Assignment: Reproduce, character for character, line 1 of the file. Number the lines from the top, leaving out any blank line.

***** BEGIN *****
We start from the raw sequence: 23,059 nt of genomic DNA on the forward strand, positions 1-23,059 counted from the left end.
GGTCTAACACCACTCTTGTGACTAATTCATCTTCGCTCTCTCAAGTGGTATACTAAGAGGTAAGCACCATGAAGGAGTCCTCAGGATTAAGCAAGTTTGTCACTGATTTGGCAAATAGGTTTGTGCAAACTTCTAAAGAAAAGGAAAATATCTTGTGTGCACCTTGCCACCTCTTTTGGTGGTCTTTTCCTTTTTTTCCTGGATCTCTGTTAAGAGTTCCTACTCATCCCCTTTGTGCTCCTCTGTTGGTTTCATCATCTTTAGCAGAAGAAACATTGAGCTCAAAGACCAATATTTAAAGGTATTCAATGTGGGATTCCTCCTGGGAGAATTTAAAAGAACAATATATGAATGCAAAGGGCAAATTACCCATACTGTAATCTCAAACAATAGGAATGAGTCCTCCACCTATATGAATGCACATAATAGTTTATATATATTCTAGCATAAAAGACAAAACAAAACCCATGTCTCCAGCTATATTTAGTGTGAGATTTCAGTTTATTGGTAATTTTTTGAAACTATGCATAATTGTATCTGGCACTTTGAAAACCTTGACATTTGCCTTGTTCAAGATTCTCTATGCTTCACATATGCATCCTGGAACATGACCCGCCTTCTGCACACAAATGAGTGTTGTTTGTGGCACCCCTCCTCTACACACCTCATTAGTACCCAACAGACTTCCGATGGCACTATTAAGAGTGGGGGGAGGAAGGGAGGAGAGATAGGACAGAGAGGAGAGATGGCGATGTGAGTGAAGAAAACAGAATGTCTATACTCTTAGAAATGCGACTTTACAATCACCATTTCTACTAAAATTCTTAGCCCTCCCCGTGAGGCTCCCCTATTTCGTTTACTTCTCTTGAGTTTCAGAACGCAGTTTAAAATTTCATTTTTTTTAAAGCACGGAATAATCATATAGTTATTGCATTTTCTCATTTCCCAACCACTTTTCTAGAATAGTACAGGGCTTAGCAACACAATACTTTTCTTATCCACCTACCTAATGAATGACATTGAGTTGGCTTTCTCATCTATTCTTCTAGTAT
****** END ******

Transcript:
We start from the raw sequence: 23,059 nt of genomic DNA on the forward strand, positions 1-23,059 counted from the left end.